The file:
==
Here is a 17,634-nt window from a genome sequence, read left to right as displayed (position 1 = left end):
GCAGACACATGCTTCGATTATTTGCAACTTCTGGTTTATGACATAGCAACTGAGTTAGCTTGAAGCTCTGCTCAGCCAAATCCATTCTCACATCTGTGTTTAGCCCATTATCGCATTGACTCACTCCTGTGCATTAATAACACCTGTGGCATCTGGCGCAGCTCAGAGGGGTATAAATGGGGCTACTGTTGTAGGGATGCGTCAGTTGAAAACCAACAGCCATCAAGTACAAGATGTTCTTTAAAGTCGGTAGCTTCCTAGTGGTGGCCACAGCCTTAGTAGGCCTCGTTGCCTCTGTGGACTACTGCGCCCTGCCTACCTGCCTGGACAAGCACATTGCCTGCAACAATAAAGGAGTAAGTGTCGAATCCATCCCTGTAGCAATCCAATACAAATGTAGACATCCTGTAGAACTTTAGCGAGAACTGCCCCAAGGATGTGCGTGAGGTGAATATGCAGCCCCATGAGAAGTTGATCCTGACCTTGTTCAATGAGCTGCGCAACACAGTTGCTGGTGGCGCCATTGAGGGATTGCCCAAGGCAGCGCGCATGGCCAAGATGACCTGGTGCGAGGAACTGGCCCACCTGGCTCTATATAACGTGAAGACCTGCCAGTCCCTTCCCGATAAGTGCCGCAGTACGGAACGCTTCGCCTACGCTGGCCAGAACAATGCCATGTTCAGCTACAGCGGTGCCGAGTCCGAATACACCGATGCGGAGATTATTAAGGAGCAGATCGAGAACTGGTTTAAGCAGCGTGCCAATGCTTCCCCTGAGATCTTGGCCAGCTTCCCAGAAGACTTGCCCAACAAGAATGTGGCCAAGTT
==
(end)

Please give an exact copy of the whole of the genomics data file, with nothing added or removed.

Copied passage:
Here is a 17,634-nt window from a genome sequence, read left to right as displayed (position 1 = left end):
GCAGACACATGCTTCGATTATTTGCAACTTCTGGTTTATGACATAGCAACTGAGTTAGCTTGAAGCTCTGCTCAGCCAAATCCATTCTCACATCTGTGTTTAGCCCATTATCGCATTGACTCACTCCTGTGCATTAATAACACCTGTGGCATCTGGCGCAGCTCAGAGGGGTATAAATGGGGCTACTGTTGTAGGGATGCGTCAGTTGAAAACCAACAGCCATCAAGTACAAGATGTTCTTTAAAGTCGGTAGCTTCCTAGTGGTGGCCACAGCCTTAGTAGGCCTCGTTGCCTCTGTGGACTACTGCGCCCTGCCTACCTGCCTGGACAAGCACATTGCCTGCAACAATAAAGGAGTAAGTGTCGAATCCATCCCTGTAGCAATCCAATACAAATGTAGACATCCTGTAGAACTTTAGCGAGAACTGCCCCAAGGATGTGCGTGAGGTGAATATGCAGCCCCATGAGAAGTTGATCCTGACCTTGTTCAATGAGCTGCGCAACACAGTTGCTGGTGGCGCCATTGAGGGATTGCCCAAGGCAGCGCGCATGGCCAAGATGACCTGGTGCGAGGAACTGGCCCACCTGGCTCTATATAACGTGAAGACCTGCCAGTCCCTTCCCGATAAGTGCCGCAGTACGGAACGCTTCGCCTACGCTGGCCAGAACAATGCCATGTTCAGCTACAGCGGTGCCGAGTCCGAATACACCGATGCGGAGATTATTAAGGAGCAGATCGAGAACTGGTTTAAGCAGCGTGCCAATGCTTCCCCTGAGATCTTGGCCAGCTTCCCAGAAGACTTGCCCAACAAGAATGTGGCCAAGTT